The group of international donors concerned with development in Zimbabwe, the so-called “Friends of Zimbabwe”, gathered in Copenhagen two weeks ago for their bi-annual conference to discuss the progress achieved so far as well as the future of their engagement in the country. The final statement of the “Fishmonger Group”, as it is also known, can be found under this external link.
The international donor conference on Zimbabwe was organised while in Zimbabwe a three-month political stalemate seemed to be coming to an end with the intervention of South African President Jacob Zuma, the regionally appointed mediator between the Principals to the Global Political Agreement (GPA), ZANU-PF Mugabe, MDC-T Tsvangirai and MDC-M Mutambara. The Inclusive Government has achieved positive results since taking office in February 2009, notably restored economic stability and growth, marked improvements in the health care and education sectors as well as piecemeal media freedom reforms. However, bickering on senior appointments had led to a deadlock in the relations between President Mugabe and Prime Minister Tsvangirai. Although both are allegedly back on speaking terms following the South African mediation, talk of holding fresh elections next year has meanwhile raised concerns among the population.
The memory of the 2008 post-electoral violence is still very much alive among Zimbabweans and many fear a repeat of the events if polls are to be held as soon as 2011. Before a conducive environment for elections can be created, the GPA needs to be implemented and the Constitutional reform process completed. Without these conditions, no meaningful truth, justice or reconciliation process can realistically take root in Zimbabwe, leaving scars unhealed and the country divided. Since June, the Constitution Parliamentary Select Committee (COPAC) has held over 5,000 public consultation meetings and local civil society has also played an active role in the process, preparing the ground for Zimbabweans to participate meaningfully by informing them at grass-roots level. But some of the meetings on both sides have been marred by episodes of coaching, violence and intimidation.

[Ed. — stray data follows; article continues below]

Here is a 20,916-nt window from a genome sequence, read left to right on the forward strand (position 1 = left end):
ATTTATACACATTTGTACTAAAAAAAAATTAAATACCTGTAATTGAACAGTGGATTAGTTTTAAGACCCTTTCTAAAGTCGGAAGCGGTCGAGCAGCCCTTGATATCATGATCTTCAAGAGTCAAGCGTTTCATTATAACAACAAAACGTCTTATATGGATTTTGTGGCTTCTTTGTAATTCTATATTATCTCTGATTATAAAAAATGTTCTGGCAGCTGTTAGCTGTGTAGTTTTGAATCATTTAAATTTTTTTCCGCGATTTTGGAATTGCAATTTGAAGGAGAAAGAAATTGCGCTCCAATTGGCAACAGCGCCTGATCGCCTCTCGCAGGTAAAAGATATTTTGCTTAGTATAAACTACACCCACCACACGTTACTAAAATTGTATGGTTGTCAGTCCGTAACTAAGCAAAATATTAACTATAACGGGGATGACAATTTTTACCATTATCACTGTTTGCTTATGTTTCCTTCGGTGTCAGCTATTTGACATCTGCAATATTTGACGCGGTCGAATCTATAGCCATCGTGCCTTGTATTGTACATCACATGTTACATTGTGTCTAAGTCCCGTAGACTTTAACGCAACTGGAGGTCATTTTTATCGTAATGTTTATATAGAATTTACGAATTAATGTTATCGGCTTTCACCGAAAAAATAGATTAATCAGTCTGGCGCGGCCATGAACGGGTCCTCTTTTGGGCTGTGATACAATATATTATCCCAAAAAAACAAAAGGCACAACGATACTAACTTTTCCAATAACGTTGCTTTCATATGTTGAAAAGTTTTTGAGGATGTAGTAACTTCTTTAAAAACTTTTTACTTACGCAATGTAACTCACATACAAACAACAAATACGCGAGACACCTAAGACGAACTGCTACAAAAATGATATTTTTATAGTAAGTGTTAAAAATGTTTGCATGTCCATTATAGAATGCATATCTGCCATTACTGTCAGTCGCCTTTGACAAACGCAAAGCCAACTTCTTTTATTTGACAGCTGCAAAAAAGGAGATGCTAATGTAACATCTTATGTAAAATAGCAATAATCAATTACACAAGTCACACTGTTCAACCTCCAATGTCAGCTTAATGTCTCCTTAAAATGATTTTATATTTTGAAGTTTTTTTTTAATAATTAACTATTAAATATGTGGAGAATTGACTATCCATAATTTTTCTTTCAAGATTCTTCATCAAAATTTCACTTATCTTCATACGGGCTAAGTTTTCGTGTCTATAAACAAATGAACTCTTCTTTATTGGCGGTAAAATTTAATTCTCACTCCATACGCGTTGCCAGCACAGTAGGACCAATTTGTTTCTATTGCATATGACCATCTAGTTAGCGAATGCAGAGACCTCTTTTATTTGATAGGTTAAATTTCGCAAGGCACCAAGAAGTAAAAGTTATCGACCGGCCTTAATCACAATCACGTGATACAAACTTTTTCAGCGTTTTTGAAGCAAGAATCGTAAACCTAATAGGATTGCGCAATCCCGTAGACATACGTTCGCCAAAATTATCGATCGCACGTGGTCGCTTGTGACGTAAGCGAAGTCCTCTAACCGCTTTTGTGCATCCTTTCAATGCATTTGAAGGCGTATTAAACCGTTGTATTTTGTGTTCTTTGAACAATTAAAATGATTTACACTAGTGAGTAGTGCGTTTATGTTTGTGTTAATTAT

There is still a long way to go before the constitutional reform process can culminate in a referendum. According to the time line set in the GPA, the draft Constitution is to be produced no later than three months after the end of the public outreach programme and presented before a second All-Stakeholders’ Conference. If the conference then approves of the draft, the latter is to be tabled before Parliament, along with a report on COPAC’s work, and followed by a referendum.
The storm in Zimbabwe is therefore far from over and the international community, especially the EU and SADC, should refrain from jumping onto the elections bandwagon and should instead throw its weight behind the constitutional reform process. Indeed, Western donors have a crucial role to play in assisting SADC’s Troika make both the President as well as the Prime Minister live up to their commitments under the GPA.
And whereas it is about to take up the chair position of SADC next year, South Africa, especially, could apply extra leverage to hold the Inclusive Government accountable to its promises .
International assistance should also provide long-term perspectives to local civil society in order to encourage more long-term strategies in terms of outreach, bridge-building and coordination programmes. Thanks to the assistance provided by the European Union and the Netherlands Institute for Multi-Party Democracy (NIMD), the EPD has been supporting activities of the like, in cooperation with its local partner ZEPAD and a group of local Zimbabwean organisations, within the context of the constitutional reform process. Despite difficult circumstances, i.e. local authorities blocking several meetings, over 45,000 tool-kits with information about the process have been distributed throughout the country and over 500 meetings have taken place at ward level, informing and engaging Zimbabweans to participate in the writing of their new Constitution.
The drafting of a new functional Constitution would also be a way of building on efforts provided by CSOs in the field and allow for both civil and political processes to feed on each other, providing for more and more political breathing space. Elections would then come as the natural next stage of change in Zimbabwe. The EPD is therefore fully committed to the continued support of such CSO-implemented activities, key to the completion of the constitutional reform process and the implementation of the GPA, and therefore essential to assist the country in its way forward.
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